Album Of The Week: The Black Keys El Camino
Album releases slow way down this time of year, and this week’s Album Of The Week was mostly a two-horse race between the Black Keys’ El Camino and the Roots’ undun. That ends up being a pretty interesting race because the two albums work in opposite, almost opposed ways. El Camino is practically a riff-delivery system. It has no sweeping ambition or centralizing concept; its only aim is to rock your face for 38 minutes. It gets in and gets out, leaving us feeling just slightly stomped-upon. The Roots album, meanwhile, is a rap-opera parable about black-youth self-destruction that runs in reverse like Memento and ends with a Sufjan-assisted avant-orchestral multiple-movement orchestral piece. Even though it’s close to the same length as El Camino, it’s way more of a messy sprawl, with ideas bouncing haphazardly in every direction, and its great moments and silly overreaches are practically one and the same. The two albums’ aims are completely different, and maybe if I had more time with the Roots’ effort, it would’ve won. But this time out, I have to give the nod to the zero-pretension rock monsters. They did what they came here to do.
Here’s something interesting: The Black Keys are an arena-rock band, in a completely nonmetaphorical sense. The band’s forthcoming U.S. tour is all arenas, so this isn’t an Arcade Fire situation where they sell out Madison Square Garden two nights running but then play big theaters and outdoor sheds everywhere else. Pretty soon, they’ll hit half the hockey arenas in our fair nation, and they’ll do it with the Arctic Monkeys opening for them. If you’d asked me a year ago, I probably would’ve guessed that the Monkeys were the bigger band, and I would’ve (apparently) been wrong. Very few straight-up rock bands ascend to arena status anymore, and the Black Keys have done it so slowly and organically that it’s impossible to begrudge them all those bullshit “Black Keys Are Saving Rock And Roll You Guys!” thinkpieces currently clogging up my RSS.
Here’s something even more interesting: The songs on El Camino are going to sound fucking great in those arenas. ?uestlove likes to say that undun is the best Roots album, but I think he’s wrong; his band, after all, made Illadeph Halflife and Things Fall Apart. But El Camino really is the best Black Keys album because it’s the purest. The band has always been about simplistic rawk aggression and nothing more, and El Camino just crushes on that end. There isn’t a single weak track, everything starts and ends with the same pummeling throb, and every riff gets a chance to bounce around in your head for a few minutes. Other than the acoustic early part of “Little Black Submarines” (the longest song here at 4:11) and maybe the slightly-more-melodic chorus of “Nova Baby,” there’s nothing here that remotely resembles a power ballad. The Keys’ most ferocious songs tend to be their most successful, and it seems like they’ve figured out that they should just hone in on that. The result has a hammerhead economy that almost reminds me of AC/DC. “Gold On The Ceiling” absolutely bulldozes with some sort of absurd pimp-strut confidence. “Money Maker” is basically a strip-club instant classic, and that’s probably intentional. The viral video for “Lonely Boy” works partly because of that one guy’s goofball charisma but also because “Lonely Boy” is the rare hard-rock song that could conceivably incite frenetic dancing.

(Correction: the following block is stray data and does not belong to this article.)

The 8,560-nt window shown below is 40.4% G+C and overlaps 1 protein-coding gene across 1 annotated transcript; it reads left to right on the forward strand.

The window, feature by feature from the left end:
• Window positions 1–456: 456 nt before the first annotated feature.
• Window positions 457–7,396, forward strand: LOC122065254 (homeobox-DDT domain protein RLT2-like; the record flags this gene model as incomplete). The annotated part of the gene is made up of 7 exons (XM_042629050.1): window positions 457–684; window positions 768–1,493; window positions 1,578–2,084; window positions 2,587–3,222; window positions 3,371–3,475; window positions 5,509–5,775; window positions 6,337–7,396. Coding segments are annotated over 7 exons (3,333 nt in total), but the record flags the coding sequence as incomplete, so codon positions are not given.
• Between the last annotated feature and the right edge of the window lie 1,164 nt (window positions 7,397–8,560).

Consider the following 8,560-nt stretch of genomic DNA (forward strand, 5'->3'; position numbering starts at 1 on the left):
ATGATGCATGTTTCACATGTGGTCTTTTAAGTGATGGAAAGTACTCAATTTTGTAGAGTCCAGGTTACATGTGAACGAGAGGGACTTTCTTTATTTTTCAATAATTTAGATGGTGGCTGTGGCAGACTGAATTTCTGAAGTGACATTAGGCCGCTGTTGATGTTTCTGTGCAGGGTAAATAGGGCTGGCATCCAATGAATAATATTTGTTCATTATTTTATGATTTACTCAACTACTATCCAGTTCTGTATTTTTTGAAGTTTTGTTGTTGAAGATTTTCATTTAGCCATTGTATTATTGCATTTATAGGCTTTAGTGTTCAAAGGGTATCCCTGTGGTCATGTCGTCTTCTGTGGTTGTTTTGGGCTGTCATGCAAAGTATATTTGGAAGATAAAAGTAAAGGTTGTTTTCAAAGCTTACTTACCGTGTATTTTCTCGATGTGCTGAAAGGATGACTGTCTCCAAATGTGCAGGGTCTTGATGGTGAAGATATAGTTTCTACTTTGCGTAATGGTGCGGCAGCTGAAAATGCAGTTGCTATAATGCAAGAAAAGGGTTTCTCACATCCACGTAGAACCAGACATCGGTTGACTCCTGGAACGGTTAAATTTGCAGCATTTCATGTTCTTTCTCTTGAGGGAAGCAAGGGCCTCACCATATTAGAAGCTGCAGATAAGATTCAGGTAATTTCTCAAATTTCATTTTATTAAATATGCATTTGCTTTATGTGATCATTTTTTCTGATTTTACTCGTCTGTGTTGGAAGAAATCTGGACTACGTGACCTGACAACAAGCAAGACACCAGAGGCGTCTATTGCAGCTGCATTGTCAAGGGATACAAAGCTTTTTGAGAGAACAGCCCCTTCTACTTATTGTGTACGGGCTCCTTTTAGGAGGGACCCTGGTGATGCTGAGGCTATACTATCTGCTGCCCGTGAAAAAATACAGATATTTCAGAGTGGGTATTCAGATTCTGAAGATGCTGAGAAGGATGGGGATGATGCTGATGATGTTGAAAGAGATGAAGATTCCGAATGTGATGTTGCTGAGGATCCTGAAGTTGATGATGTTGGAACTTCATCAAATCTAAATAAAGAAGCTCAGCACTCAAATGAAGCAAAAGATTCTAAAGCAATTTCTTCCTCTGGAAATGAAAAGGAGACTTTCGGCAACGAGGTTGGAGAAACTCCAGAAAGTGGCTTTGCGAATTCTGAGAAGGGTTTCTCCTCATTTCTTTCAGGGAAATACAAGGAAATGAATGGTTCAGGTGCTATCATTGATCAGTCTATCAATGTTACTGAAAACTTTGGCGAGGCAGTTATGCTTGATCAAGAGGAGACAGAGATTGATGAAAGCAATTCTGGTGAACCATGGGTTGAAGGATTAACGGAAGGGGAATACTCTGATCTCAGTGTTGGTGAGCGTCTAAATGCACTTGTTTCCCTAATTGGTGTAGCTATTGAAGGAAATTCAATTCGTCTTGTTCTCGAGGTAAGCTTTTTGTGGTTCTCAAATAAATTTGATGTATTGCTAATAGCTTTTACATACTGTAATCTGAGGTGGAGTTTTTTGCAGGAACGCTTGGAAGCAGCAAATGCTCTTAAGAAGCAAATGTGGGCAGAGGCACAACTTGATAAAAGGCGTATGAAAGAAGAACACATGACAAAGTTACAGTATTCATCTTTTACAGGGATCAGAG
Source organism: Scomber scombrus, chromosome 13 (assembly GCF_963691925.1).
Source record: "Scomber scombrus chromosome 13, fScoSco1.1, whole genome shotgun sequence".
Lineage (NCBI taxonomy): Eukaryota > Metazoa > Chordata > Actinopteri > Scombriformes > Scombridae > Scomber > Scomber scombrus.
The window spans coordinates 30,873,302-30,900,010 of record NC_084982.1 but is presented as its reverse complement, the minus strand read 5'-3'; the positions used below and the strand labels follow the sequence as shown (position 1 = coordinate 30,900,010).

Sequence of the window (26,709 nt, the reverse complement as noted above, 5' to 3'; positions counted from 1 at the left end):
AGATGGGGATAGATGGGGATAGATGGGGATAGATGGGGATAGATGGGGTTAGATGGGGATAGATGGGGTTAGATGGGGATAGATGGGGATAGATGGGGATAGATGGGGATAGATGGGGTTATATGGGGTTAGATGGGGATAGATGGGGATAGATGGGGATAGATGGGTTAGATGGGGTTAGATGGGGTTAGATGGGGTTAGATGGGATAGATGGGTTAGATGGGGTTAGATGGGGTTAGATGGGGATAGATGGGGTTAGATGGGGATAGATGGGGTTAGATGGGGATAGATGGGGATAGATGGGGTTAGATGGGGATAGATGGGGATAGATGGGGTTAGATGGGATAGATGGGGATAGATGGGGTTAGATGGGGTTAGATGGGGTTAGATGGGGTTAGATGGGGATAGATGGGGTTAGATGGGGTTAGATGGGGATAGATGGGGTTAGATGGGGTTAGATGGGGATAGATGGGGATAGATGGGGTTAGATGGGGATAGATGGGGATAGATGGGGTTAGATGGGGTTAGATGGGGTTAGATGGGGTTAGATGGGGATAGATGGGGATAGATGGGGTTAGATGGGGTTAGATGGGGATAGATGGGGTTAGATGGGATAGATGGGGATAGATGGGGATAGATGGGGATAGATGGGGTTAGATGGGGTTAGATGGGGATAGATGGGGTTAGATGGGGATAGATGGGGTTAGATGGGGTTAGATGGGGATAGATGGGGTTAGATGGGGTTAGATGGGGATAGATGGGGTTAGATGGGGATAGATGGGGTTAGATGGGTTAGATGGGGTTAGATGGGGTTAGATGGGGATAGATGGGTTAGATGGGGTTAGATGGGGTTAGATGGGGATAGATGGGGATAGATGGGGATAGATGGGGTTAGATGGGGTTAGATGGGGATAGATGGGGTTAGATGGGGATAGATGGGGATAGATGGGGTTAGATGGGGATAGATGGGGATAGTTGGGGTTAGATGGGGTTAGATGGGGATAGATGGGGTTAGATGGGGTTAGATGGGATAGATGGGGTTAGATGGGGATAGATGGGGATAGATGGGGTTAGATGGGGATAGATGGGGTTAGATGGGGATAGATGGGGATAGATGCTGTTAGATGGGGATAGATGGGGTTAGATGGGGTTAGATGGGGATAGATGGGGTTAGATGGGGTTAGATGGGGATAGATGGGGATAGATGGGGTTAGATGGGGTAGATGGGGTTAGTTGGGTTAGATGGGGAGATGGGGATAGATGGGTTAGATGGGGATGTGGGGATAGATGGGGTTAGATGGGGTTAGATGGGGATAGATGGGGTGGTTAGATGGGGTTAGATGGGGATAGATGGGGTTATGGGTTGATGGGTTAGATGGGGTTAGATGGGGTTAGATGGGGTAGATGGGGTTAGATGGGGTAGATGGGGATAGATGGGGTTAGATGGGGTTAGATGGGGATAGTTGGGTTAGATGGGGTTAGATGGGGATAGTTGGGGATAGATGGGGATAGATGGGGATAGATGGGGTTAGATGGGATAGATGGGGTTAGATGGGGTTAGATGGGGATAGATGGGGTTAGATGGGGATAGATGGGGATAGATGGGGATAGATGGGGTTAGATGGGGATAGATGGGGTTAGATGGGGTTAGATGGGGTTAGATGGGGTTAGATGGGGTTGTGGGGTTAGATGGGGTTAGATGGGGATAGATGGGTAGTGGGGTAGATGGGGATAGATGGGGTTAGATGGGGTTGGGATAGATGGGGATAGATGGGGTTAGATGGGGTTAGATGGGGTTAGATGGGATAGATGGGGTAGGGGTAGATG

Dan Auerbach will probably never live down the Jack White comparisons that have dogged him his entire career, and he’s just never going to be Jack White. At his best, White was some flaming mercurial combination of Jimmy Page and Robert Plant whose strangulated wail and head-spinning guitar theatrics could get as weird as they wanted and still blaze with the greats. My heart leaps every time I hear a Ravens crowd chanting the “Seven Nation Army” central riff, and I can’t imagine anyone will ever do that with, say, “Tighten Up.” But maybe Auerbach has realized that he can’t be Plant and Page at the same time but that we still need a Bob Seger, and that he can do that as well as anyone else. Or maybe he was Bob Seger the whole time, and I’m only just realizing it now. Either way, El Camino is a pretty goddam great Bob Seger album.
El Camino is out today on Nonesuch.